This New Zealand singer-songwriter finally, finally, launched her second album Melodrama on June 16th, 2017. The date here is important, because by the looks of it, this moment will go down in history. Why, you ask? Well, Ella Marija Lani Yelich-O’Connor, the person behind the stage name Lorde, has woven magic with her words and music together. There is something about this curly-haired nightingale. Within hours of the official launch, she has compelled everyone to stand up and take notice of her words, her voice, her emotions and of course, her songs where she cooks all these ingredients.
Let’s talk about the album now. The cover of Melodrama is very symbolic and metaphoric, in that the design by Sam Mckinniss paints the blue-lit portrait of Lorde, which in my version of music would be the pictorial equivalent of Green Light, the single from the album. But the cover does the trick. It sets the terrain for the songs you are about to hear. The setting of most of the songs is boozy and woozy. A rage is omnipresent. And I can already see the songs playing as background score for TV shows and web series. After all the single Green Light has already been used in New Girl. It was a long-awaited moment in the show and one the fans of the show won’t forget in a long, long time. The song does the job of commemorating the playfulness and momentousness of the occasion only too well.
The Melodrama of Lorde, is it?
The pace of all her songs in Melodrama is a compelling one, and yet, her music and lyrics blend together so well, it becomes impossible to extract one from the other.
This is her masterfully crafted thesis on ‘being a young woman in 2017’, except that her research mode was no dissertation but instead feeling a lot of feelings. Inspiration is a pervasive thread for the album. From having been inspired so heavily and clearly from life, to doling out inspiration for the listener, this album is a voice of courage almost to the extent of intrepidity.
For a moment, she makes me feel unapologetic about being the person who feels too much. She does a better job at weaving it into words, undoubtedly. All the emotions she displays with so much rage, all these emotions – they aren’t alien to us. And it feels good to embrace them. It feels good to have the reassurance that others are embracing them too. She is 20 after all. Around the same age (or a little younger) as you and I.
Even when it is about the most fundamental dilemma of our times: the balance between holding on and letting go, she talks about the chaos at a speed that is characteristic of our lives. She makes it easy to relate to her. She brings a poignant coherence to the disarray that are our lives.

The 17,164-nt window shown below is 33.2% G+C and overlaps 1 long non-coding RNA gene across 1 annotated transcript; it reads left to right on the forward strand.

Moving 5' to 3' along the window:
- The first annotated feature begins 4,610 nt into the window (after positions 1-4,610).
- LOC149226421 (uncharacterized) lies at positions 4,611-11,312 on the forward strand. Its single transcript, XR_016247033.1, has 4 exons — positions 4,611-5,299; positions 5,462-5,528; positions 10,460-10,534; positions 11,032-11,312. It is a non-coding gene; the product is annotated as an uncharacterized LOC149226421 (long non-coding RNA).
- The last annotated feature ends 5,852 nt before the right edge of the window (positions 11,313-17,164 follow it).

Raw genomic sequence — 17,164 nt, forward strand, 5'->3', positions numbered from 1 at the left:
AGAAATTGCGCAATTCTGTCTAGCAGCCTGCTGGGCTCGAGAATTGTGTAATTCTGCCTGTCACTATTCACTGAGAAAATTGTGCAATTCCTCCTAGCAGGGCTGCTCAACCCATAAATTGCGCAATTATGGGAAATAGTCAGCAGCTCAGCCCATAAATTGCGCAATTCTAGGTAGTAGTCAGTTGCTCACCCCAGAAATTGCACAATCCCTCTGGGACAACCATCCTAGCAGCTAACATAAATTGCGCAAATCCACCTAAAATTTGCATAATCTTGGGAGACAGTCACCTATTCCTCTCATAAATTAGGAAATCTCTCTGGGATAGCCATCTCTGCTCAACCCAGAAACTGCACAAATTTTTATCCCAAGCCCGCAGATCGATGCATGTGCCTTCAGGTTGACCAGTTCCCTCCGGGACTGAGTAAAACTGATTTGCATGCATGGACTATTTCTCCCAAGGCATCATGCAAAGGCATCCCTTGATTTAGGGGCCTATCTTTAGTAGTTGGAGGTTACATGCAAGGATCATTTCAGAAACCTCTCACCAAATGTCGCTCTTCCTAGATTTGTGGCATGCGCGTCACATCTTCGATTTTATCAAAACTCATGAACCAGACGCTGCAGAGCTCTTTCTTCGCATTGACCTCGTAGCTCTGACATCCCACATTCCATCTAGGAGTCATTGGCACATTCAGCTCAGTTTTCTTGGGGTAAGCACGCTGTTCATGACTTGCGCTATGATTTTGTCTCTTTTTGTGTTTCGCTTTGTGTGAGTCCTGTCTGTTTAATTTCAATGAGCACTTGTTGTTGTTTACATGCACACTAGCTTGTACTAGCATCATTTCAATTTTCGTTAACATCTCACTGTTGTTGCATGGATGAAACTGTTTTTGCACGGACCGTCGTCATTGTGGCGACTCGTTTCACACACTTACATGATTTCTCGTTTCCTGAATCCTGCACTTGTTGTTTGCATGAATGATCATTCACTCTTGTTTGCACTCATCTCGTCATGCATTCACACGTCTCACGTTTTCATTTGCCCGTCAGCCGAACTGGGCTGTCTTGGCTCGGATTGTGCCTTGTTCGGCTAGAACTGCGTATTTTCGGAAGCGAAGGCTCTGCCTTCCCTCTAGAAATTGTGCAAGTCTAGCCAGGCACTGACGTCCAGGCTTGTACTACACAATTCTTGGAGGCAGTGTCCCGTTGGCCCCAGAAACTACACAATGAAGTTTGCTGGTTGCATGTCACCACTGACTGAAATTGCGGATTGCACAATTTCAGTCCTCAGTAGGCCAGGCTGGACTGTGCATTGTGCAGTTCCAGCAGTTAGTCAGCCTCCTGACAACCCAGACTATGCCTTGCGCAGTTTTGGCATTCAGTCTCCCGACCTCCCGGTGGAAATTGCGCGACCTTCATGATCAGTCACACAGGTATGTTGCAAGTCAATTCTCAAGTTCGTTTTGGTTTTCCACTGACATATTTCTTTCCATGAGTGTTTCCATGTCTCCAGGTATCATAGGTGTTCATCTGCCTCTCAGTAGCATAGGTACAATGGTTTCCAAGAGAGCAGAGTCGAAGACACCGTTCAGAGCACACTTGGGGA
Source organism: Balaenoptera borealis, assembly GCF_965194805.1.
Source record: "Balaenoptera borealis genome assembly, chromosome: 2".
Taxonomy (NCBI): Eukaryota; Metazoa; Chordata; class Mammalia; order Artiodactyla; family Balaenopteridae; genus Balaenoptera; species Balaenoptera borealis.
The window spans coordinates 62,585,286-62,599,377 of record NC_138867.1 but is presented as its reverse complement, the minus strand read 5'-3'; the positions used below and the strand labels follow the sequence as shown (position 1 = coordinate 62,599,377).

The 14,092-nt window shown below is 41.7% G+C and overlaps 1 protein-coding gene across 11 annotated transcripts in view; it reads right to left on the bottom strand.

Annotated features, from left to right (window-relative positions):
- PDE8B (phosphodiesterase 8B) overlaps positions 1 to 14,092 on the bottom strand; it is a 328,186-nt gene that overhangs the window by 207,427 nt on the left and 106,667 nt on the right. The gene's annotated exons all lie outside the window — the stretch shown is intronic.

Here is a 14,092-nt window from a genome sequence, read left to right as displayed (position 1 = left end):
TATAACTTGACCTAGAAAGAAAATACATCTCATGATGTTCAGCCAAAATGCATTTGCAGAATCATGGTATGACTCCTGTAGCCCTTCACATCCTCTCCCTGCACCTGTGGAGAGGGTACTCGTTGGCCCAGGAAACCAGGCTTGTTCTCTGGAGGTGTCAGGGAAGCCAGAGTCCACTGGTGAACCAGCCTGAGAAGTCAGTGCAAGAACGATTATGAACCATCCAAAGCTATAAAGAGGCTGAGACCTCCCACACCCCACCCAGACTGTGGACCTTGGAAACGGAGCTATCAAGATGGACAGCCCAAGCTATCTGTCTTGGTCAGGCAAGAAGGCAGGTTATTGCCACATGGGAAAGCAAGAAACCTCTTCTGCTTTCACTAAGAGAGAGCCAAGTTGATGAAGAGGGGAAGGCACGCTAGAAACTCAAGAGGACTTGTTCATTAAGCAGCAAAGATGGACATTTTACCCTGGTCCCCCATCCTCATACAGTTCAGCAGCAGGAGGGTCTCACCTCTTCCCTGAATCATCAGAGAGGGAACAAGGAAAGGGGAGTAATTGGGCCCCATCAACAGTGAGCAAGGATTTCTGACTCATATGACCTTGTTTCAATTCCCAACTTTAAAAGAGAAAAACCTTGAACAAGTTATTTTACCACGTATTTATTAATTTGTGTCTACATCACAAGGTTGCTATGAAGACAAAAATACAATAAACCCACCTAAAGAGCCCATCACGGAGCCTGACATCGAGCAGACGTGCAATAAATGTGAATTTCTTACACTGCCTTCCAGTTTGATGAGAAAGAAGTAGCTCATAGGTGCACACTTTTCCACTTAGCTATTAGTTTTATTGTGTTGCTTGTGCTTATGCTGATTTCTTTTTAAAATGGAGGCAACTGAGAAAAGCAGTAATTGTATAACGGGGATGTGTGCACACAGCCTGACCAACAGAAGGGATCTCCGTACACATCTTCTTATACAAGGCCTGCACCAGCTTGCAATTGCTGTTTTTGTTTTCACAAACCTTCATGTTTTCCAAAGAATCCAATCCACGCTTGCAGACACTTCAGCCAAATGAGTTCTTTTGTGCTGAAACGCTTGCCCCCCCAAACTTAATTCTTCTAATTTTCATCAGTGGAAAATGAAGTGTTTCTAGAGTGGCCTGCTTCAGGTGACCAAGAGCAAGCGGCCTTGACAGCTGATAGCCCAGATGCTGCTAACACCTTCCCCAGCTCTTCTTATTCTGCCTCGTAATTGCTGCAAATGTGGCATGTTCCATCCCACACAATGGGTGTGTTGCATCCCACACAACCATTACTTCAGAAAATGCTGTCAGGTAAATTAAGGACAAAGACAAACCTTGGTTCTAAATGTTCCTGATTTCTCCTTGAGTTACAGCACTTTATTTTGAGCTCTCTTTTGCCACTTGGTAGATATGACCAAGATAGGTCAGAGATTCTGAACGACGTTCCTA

The Songs: To Hear on Loop?
Green Light, the single that was released before the rest of the album, is instantly addictive for the reason mentioned before. There is also a sort of unrest, an urgency, an intimacy that immediately compels you to add the song to your playlist. You may not agree with all the words. Heck, you may not even feel all the emotions, but you will love to have an affair with the words. It may be fleeting. it might not last. But the pleasure is one beyond measure.
Sober, another addictive one, is all about distant cries and shrieks, faded and jaded, but for all the right reasons.
Liability is perhaps the song most close to reality. I can bet that a majority of listeners have felt the emotions expressed in the song but have always only felt an inadequacy of words to put them out in the open. She does it with the song, puts the lyrics out in the open, and lets it rust. Here’s a taste of the words:
They say, “You’re a little much for me.
You’re a liability.
You’re a little much for me”
So they pull back, make other plans
I understand, I’m a liability
Writer in the Dark and Homemade Dynamite are the critics’ favorite for a reason. There is this old-school touch to them, and simultaneously, a nightclub vibe. Paradoxical, but beautiful nonetheless. You’ll listen to them, but only when the mood fits well. These songs are specialists in the niche, and that prevents then from being evergreen.
Inspiration? The boring details of life
The lyrics will make you feel, often, that her songs are Thought Catalog articles on steroids. Her exploration of new-age relationships, her frustration with not having found anything lasting, her chronicle of the ennui of a new adult’s lifestyle, her rumination on the predictability of the uncertainty- you know these are all very real, raw expressions. And then you will wonder: she drew inspiration from boredom? Did she just create clarity out of the messy entanglement of our lives? It will inspire awe. But just like Thought catalog articles, you know an overdose might obnoxiously alter your.
This voice is rightly endorsed by David Bowie. You can listen to the full album here: